After Pride, Halloween is probably my favourite holiday of the year. But unfortunately it also tends to be one that raises my feminist hackles, as costume companies come up with new ways to advance racial stereotypes and cultural appropriation, and sexualize women in every single profession and identity you could think of.
Last year I wrote a post of 10 Halloween costume ideas for feminists, including Carmen Sandiego and a spoof on the “sexy nurse” costume. I’m going to add a couple of ideas to that, but first I wanted to point out the “Eskimo Tease” costume (left) I came across shopping for costumes at Value Village. After scoping out costume stores with a feminist eye for a couple of years, it’s rare that I find something that’s a new one, but this one was.
Point one, the term “Eskimo”, while a highly contested term, has a racist past and is generally unacceptable in Canada. Point two, the picture on the packaging and the costume name continues in the tradition of other racist costumes like the ever-popular “Geisha Girl” or “Pocahontas” in implying that racial identity can be boiled down to a recognizable outfit. It’s white people creating symbols to define other races, then appropriating those symbols without any acknowledgment of their history.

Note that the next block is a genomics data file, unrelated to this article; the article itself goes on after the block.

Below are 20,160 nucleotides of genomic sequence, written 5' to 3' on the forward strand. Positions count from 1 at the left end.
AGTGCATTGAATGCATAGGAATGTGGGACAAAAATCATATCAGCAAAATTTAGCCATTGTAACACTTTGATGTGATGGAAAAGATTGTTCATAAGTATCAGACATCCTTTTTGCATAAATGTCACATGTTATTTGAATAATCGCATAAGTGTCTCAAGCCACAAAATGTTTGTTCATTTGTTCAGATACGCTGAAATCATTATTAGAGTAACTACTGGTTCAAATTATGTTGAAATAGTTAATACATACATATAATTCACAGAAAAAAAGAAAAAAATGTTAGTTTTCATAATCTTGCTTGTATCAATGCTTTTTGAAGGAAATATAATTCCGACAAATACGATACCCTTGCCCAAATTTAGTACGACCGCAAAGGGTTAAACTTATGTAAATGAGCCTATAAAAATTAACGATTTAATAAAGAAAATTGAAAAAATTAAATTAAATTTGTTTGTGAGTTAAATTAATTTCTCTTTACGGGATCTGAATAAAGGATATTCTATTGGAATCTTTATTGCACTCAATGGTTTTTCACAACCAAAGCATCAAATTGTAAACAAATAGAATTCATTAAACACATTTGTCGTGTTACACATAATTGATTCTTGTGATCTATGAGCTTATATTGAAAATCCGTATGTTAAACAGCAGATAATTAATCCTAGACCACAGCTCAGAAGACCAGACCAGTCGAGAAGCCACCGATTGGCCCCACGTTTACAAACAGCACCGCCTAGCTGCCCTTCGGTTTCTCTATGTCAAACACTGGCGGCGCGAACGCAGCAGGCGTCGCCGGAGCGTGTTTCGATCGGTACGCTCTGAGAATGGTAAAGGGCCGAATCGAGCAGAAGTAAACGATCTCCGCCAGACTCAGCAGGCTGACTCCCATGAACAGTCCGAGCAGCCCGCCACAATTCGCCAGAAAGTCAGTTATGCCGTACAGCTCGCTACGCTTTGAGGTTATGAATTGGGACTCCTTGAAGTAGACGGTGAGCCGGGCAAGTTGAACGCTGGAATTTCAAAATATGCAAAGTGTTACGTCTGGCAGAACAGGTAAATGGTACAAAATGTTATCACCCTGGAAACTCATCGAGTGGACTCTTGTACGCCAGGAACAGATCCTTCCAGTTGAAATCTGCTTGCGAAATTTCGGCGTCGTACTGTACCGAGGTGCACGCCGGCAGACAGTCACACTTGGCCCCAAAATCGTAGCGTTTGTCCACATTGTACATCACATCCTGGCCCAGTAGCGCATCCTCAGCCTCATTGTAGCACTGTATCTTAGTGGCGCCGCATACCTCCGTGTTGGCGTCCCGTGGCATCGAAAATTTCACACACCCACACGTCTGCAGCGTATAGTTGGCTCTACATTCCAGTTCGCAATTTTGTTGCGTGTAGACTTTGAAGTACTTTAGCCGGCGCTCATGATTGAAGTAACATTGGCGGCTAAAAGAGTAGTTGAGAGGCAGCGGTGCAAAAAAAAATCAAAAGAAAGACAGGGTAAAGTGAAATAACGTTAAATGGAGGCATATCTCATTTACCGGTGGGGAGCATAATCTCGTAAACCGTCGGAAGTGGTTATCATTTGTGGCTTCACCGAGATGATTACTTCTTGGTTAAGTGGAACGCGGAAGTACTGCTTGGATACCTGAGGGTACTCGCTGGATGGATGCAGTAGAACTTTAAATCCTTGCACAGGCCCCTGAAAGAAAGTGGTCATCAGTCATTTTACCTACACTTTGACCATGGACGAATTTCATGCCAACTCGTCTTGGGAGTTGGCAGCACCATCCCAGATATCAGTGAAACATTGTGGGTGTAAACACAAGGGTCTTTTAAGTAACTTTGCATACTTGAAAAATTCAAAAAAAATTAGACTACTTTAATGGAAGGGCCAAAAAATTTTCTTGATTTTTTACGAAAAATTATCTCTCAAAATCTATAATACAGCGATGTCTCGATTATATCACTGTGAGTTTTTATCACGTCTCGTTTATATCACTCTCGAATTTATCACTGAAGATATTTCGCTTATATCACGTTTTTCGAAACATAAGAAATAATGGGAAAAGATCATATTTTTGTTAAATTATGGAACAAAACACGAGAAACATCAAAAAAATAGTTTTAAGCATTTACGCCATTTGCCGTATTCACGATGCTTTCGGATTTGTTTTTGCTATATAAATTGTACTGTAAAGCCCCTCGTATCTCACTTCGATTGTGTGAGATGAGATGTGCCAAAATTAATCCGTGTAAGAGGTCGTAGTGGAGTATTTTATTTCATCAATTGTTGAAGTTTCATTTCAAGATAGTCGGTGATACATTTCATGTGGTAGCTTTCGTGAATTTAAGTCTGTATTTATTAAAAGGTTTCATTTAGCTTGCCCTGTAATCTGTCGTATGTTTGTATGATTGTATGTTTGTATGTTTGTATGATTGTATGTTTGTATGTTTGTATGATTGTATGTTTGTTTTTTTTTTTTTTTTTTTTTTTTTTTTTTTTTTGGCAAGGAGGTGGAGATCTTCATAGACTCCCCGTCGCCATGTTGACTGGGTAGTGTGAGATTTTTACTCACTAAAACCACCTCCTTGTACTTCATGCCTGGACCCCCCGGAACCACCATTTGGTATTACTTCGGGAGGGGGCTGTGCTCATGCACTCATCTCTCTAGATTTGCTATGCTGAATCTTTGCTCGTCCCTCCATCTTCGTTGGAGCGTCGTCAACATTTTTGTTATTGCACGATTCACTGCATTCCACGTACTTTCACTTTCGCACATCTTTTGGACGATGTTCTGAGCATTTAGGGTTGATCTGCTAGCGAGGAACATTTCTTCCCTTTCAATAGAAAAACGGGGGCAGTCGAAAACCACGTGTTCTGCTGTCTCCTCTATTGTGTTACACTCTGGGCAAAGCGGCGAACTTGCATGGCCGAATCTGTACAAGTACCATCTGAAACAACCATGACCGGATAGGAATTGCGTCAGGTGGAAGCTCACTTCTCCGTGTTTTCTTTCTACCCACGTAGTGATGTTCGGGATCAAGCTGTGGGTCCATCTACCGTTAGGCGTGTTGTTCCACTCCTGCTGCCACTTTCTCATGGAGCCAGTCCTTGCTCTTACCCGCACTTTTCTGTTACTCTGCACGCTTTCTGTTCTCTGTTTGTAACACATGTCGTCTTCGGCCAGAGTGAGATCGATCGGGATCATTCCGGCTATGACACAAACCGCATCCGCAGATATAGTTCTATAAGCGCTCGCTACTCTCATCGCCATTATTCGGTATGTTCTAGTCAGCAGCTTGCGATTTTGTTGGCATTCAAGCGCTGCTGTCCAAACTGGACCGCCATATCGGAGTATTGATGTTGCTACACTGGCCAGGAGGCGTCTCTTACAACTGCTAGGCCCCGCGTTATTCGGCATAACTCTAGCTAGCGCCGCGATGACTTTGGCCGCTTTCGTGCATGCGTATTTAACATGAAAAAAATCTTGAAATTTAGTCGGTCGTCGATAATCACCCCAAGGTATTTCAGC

But now onto some cool costume ideas:
1. If you’re looking for something a little bit more macabre and a lot more bizarre, this vicious koala attack costume for kids posted at Instructables made me laugh, and I don’t see why it couldn’t be adapted for adults.
2.Codex from The Guild. While the costume is pretty sexualized, any fan of Felicia Day’s web series The Guild will know that Codex oozes empowerment. I’m betting this will be a very popular costume among feminerds this Halloween and at cons during the coming year.
3.No-sew Jellyfish costume (instructions at Martha Stewart) – just requires a clear umbrella and some bubble wrap and looks pretty amazing.
4. This year I’m dressing as an owl, in an adult version of this costume suggested by alphamom. A picture of the dress I made through really basic sewing of cut fabric “feathers” onto a brown dress I found at a thrift store. Still have to make the mask, then will wear dress over a brown long-sleeved shirt, brown tights, and brown shoes.
5. If you’re looking to be a ladybug this Halloween, let this super cool 5-year-old tell you how:
What are you dressing up as this Halloween?